US$100,000 “unexpected invoice” for ‘Aho’eitu image shocks government, Chief Secretary says

'Ohovale pule'anga hono 'oatu ha 'inivoisi mei he tangata faiako 'aati 'i he BYU 'o pehē ke totongi mai 'a e US$100,000 hili ia 'ene fokotu'u atu pea tali 'e he 'Eiki Palēmia' ke ne fa'u ha imisi 'o 'Aho'eiki ke tu'u he paaka Popua. Ko 'Aho'eitu oku pehē ko e fuofua tu'i Tonga' ia. Na'e 'ikai tali 'eni ia 'e he pule'anga'. I ai e ni'ihi 'oku ō ki Tonga 'oatu 'enau fokotu'utu'u ki he pule'anga' ko 'enau fie 'aonga pea hili ia toe tohi atu kinautolu 'o 'eke totongi ki he ngaahi fokotu'utu'u ko ia'. Vakai ki he Kaniva' mo e talanoa' ni he fakatoulea'.

An invoice asking the Tongan government to pay US$100,000 for a sculpture of the first Tongan king who is believed to have lived in 950 AD has shocked authorities.

The invoice was sent to Tonga by a person described by Chief Secretary Edgar Cocker as an art lecturer at Brigham Young University in Hawai’i.

The man met Prime Minister ‘Akilisi Pōhiva in Tonga and there was a discussion about the creation of an image after he told Hon. Pōhiva he admired the Popua National Park development.

The person told Hon. Pōhiva he wanted to construct a bronze sculpture of king ‘Aho’eitu to be installed at the Park so it could reflect the history of Tonga’s kingship and its independence in the era of colonisation.

The Prime Minister agreed with the proposal, Cocker said.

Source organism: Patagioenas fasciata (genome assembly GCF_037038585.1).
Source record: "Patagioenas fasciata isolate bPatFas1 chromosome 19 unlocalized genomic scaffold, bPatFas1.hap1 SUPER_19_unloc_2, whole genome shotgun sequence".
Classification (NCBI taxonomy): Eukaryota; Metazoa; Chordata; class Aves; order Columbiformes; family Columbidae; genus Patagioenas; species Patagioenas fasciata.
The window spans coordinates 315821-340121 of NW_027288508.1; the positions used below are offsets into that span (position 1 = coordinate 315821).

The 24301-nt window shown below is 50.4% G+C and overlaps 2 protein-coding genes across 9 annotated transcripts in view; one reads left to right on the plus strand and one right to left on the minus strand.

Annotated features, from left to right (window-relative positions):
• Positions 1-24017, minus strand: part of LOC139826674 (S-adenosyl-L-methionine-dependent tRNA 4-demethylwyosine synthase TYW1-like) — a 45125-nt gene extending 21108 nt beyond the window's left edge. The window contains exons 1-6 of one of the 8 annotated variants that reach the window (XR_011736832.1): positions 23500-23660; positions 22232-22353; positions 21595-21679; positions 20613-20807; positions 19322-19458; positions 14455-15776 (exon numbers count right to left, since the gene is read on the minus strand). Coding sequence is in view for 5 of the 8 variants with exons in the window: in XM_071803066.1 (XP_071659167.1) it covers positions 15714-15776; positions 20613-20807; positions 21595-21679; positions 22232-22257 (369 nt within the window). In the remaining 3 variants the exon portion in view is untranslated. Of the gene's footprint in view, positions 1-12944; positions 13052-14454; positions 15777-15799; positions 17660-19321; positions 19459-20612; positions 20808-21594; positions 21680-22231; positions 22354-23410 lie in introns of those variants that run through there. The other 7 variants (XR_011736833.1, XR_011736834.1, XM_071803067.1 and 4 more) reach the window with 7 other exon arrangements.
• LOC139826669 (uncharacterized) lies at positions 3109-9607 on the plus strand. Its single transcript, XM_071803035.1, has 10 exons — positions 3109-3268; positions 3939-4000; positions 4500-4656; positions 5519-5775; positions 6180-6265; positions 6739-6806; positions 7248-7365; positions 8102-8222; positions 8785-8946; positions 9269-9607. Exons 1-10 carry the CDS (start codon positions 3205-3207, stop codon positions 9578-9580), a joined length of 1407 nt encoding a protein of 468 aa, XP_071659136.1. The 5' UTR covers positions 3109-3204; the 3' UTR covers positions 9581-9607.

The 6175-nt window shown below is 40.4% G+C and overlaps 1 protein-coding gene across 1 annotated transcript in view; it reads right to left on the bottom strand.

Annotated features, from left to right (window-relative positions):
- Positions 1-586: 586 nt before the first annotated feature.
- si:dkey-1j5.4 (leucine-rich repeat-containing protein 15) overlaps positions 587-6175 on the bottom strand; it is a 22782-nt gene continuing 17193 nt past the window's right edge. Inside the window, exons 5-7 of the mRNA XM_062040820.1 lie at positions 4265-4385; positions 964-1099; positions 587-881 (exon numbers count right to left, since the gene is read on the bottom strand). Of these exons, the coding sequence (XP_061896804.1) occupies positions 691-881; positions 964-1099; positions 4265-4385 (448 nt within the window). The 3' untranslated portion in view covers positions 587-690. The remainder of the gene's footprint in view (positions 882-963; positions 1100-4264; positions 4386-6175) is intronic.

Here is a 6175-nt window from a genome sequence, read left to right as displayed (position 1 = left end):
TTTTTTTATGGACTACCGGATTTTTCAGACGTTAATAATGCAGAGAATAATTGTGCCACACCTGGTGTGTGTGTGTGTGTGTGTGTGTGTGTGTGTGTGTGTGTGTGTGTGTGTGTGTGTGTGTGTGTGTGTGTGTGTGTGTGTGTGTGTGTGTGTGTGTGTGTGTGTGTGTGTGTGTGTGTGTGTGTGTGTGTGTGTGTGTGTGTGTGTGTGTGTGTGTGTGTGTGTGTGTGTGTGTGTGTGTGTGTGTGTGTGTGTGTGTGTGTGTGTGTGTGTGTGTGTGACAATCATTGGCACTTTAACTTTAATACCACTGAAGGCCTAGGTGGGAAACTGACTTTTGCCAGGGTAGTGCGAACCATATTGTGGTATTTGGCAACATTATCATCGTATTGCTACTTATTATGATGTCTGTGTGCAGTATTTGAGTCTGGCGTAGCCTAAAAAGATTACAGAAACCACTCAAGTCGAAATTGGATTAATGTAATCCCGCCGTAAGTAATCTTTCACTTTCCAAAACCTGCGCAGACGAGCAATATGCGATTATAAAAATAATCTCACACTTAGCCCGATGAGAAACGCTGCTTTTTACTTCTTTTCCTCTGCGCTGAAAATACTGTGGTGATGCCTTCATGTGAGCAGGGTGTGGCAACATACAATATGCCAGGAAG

He said the man returned to Hawai’i and they were shocked when they later received an invoice from him saying the government had to pay US$100,000 if it wanted him to go ahead and create the sculpture.

The Chief Secretary said the man did not reveal that he would charge the government for the image while he was meeting with the Prime Minister.

Cocker also said he queried the man about the invoice and in his response,  he told the government to ignore the invoice as he has found somebody to fund the project.

This is the third time somebody from overseas has visited Tonga, talked with Hon. Pōhiva about their own proposals for the government and then sent invoices asking government to pay for the projects.

The main points

  • An invoice asking the Tongan government to pay US$100,000 for a sculpture of a king who is believed to have lived in 950 AD has shocked authorities.
  • The invoice was sent to Tonga by a person described by Chief Secretary Edgar Cocker as an art lecturer at Brigham Young University in Hawai’i.

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